What Are the Needs and Benefits of Tooth Restorations?

From 1979-1990 there has been an increase in the number of dental office visits, yet U.S. dentists are spending less time on restorative care. U.S. dentists are spending more time in diagnosing and preventing disease than they did in the past. According to the American Dental Association (ADA), general practice dentists still spend more than 50 percent of their time on restorative care including fillings, crowns, and bridges. Of the restorative procedures, 60 to 70 percent are for replacement of restorative material no longer functional. Thus, restorative dentistry remains a major service of the average U.S. dental practice.

Conditions that create a need for restorative treatment are:

  • Caries.
  • Functional deficiencies.
  • Replacement of failed restorations.
  • Esthetics.
  • Abrasion.
  • Erosion.
  • Malocclusion.
  • Trauma.

The major benefits of restorative dentistry are to:

  • Correct defects caused by disease.
  • Relieve pain and discomfort.
  • Retain teeth.
  • Enhance speech and articulation. Enhance mastication and its effects on nutrition.
  • Improve facial esthetics.
  • Improve quality of life.

The NIDR recently reported that 50 percent of American schoolchildren ages 5 to 17 are caries free in the permanent teeth. However, this still leaves over 21 million children with carious lesions requiring restorative treatment. In addition, of the 17-year-old population group, at least 84 percent have at least one filling, indicating a future continued risk in this cohort.

Based on population projections of those over the age of 65, the number of teeth at risk for dental disease in 1980 was 2.8 billion and is expected to increase to 5 billion teeth at risk by 2020. This particular population group was born before the current caries decline and is expected to need dental restorative treatment for the next several decades. In fact, nearly 57 percent of the elderly have root caries and 21 percent of the 18 to 64 age population have root caries.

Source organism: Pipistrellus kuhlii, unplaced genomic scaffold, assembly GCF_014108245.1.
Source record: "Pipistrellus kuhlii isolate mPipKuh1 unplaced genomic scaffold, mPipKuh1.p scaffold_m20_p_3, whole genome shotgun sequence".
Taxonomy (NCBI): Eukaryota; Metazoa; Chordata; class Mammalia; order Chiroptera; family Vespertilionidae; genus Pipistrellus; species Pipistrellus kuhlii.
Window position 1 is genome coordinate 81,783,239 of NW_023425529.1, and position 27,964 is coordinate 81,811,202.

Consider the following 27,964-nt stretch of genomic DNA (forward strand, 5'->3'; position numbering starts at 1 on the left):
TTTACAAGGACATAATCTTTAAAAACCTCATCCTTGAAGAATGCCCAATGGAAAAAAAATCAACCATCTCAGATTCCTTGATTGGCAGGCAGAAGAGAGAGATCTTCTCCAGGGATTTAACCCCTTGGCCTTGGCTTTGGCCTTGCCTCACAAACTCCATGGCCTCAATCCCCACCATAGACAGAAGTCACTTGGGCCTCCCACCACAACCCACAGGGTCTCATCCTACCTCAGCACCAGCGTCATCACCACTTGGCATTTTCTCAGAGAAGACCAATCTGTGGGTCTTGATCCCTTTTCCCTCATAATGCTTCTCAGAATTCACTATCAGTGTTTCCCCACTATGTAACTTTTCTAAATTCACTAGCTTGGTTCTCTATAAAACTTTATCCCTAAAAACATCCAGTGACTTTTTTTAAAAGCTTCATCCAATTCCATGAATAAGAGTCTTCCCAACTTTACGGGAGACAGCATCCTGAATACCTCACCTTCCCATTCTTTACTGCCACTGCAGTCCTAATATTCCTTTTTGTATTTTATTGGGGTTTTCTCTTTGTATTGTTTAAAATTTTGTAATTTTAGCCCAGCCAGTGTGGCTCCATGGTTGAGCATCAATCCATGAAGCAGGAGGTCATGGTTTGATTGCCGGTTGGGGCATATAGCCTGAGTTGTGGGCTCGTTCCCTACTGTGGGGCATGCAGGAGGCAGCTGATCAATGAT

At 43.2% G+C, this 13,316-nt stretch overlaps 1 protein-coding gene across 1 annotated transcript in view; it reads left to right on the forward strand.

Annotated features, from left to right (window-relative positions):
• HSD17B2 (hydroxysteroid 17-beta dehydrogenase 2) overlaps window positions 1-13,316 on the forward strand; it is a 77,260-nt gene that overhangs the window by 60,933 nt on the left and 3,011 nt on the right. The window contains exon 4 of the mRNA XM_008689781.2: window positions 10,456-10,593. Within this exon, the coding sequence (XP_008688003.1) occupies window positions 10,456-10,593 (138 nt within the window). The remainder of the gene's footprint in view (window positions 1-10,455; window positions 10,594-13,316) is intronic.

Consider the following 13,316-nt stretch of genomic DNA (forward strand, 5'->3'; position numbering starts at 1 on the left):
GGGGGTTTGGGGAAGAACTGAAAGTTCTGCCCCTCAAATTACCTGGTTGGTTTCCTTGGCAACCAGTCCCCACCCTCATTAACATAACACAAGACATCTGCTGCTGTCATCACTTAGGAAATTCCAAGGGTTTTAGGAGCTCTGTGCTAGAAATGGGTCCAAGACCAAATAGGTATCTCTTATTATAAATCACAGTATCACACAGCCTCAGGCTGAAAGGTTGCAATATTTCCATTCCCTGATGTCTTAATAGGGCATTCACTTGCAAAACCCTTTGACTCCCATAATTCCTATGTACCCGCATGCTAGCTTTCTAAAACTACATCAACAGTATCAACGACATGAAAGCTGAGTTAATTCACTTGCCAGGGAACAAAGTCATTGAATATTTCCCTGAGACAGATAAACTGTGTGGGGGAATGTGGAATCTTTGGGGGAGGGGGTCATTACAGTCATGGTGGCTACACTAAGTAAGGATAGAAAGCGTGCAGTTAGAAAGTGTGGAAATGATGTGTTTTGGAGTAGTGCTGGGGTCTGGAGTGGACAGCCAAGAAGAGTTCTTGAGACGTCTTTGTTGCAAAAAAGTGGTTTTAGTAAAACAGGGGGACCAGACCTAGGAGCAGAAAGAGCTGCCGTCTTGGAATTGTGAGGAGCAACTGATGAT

This increased incidence in root caries in the adult population will require the use of synthetic and other types of restorative materials in place of amalgam. There already has been a 38 percent reduction in the number of amalgam restorations in the United States since 1979. Similarly, a 50 percent decrease in the number of amalgam restorations has occurred in Denmark since 1977.

The decline in restorative treatment needs in the under 20 age group has been offset by the increased need in the adult population. Thus, at the present time, we have children, adults, and aged groups of the American population with continuing and substantial needs for restorative replacement of tooth structure.

The desirable properties of restorative materials include the material's behavior, application procedure, esthetics, and acceptance by the patient. A primary concern, related to the theme of this conference, is the biocompatibility of these materials. This attribute includes the questions of toxicity, allergy, and sensitivity. Also of importance is the long-term performance of the restoration, especially as related to future failure/ degradation and subsequent replacement. Important parameters include: strength, hardness, wear resistance, chemical resistance, and aesthetic appearance.